I once had a friend — a talented friend. He was a few years older than me. I met him while I was in the teaching profession. We shared, pretty much, the same religious faith. There was a shared love for books, for religious and popular music, and for sports.

We were never short on conversation. There were, however, moments of tension and of stark disagreements between us. The friendship lasted for a few decades until it faltered and failed. Issues which I had overlooked and which I had allowed to brew finally got out of hand.

I was ever the peacemaker, and ever the one willing to compromise, but that was not his strength. He was a lover of words, but he seemed to have been more enthralled by their meanings than by the rigours surrounding their implementation. And that was part and parcel of the debilitating anemia of our friendship. It seemed, at least to me, that it was a one-sided association, especially when it mattered.

From his perspective the garments of objectivity and of self-sacrifice seemed to have looked better on me than they did on him. He seemed to ask for more and more from me with less and less from him. My patience had reached the end of its tether, and my welcome mat had become worn and tattered. I was tired of putting out fires started by him and being singed by them. I was tired, and, as a matter of respect, I typed a letter telling him that our association had come to the end of the road, with sufficient explanation, as a lawyer would have done in a legal brief that was prepared and submitted to a court.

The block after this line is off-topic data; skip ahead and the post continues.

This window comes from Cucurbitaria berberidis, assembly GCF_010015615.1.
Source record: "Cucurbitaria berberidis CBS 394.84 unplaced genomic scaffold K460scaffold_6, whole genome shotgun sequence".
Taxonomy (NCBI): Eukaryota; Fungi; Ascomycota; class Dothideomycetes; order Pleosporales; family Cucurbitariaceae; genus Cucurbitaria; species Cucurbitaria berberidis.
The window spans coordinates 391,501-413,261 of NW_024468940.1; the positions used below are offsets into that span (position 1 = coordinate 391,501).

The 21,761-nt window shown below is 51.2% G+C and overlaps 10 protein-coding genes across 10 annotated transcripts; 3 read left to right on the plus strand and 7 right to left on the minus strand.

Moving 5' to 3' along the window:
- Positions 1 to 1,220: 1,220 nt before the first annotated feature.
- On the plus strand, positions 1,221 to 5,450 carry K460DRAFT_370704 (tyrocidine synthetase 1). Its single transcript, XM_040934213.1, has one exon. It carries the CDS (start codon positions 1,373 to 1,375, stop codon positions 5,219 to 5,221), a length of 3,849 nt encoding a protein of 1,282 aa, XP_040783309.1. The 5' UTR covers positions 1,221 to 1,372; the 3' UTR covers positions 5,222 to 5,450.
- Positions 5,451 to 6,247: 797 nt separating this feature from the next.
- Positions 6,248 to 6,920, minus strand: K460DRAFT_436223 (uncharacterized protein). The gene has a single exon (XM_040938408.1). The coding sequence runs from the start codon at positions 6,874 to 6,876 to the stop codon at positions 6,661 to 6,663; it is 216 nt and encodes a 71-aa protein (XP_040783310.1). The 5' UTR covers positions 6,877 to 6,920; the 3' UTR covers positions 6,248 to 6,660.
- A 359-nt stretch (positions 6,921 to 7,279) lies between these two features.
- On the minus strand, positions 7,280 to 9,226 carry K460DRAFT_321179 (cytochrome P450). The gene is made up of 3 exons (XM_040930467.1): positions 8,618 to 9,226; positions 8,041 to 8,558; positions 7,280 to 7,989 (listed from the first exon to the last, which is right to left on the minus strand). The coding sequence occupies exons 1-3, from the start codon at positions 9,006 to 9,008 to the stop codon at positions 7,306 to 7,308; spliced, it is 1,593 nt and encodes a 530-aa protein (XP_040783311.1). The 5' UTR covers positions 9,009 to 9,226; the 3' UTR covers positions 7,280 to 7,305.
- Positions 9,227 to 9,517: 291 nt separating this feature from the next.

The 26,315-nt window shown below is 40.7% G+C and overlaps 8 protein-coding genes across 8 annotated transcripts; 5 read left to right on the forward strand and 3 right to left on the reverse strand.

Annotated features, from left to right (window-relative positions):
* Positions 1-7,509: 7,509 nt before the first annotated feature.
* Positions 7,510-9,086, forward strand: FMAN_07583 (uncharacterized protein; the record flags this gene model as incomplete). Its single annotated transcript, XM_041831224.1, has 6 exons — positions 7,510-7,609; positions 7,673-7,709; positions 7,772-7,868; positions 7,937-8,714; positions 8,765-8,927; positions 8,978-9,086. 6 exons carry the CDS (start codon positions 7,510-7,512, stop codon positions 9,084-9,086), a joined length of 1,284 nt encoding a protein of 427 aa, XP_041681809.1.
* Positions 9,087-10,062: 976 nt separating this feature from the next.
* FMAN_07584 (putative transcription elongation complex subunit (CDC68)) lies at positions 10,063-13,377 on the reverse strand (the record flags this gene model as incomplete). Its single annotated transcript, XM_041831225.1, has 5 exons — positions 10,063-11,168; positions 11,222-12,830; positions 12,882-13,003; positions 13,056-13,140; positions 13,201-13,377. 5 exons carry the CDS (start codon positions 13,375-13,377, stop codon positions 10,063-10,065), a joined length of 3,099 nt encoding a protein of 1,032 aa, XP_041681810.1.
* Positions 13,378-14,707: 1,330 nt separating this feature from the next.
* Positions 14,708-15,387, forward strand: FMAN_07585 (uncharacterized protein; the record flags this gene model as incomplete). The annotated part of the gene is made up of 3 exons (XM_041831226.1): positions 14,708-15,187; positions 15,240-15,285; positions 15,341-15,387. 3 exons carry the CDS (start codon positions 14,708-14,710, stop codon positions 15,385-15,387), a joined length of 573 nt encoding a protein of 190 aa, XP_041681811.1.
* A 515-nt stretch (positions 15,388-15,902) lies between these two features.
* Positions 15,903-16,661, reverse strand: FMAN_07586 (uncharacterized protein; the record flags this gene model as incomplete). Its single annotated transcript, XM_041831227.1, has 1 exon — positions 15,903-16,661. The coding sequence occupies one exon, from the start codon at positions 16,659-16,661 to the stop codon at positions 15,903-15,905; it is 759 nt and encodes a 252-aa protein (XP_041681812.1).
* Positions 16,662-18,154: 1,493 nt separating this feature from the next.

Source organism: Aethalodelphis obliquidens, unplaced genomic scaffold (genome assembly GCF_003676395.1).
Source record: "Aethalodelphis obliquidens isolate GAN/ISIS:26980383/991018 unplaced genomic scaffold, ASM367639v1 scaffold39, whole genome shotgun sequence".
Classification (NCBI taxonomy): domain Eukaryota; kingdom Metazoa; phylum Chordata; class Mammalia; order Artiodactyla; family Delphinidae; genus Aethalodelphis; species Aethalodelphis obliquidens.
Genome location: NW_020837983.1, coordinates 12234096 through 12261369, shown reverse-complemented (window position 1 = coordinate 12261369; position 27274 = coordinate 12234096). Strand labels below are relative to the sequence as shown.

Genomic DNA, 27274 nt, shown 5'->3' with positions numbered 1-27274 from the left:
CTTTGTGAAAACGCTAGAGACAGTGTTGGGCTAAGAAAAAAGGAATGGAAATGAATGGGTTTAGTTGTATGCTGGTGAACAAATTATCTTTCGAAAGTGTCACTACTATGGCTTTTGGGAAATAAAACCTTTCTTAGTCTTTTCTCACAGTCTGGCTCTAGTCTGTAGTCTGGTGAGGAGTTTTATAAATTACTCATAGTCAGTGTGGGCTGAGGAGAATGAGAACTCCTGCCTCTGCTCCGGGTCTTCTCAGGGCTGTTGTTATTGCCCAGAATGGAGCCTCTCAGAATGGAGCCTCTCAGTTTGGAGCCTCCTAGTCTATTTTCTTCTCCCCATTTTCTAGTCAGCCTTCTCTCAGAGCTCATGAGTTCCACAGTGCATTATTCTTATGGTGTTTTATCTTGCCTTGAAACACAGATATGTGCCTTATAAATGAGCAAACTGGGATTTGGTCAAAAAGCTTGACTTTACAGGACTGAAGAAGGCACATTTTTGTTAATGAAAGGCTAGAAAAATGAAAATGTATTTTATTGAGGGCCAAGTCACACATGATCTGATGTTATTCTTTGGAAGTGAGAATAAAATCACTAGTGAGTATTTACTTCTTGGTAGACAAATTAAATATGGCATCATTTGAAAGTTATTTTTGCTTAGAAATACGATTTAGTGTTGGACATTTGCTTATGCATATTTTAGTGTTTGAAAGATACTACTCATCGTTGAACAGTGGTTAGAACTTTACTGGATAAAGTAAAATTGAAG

I was, as a result of that letter, vilified by him. He, for example, misled a mutual, venerable acquaintance of ours with that letter, “cherry picking” bits and pieces of it. And, as he was more in love with the etymology of words than he was with their application in life, the same was true of his attitude towards the principles which surround the formation and the execution of social contracts, with me and with other individuals with whom he interacted.

He and I had different ideas in that regard. He, for example, throughout his life, believed that the students who he had taught owed him something, especially when he was in need. He would complain about how ungrateful they were and would berate them before me and before others. But had he appreciated the basics of the concept of social contracts, formal and informal, he might not have exhibited such unwarranted and misplaced behaviour.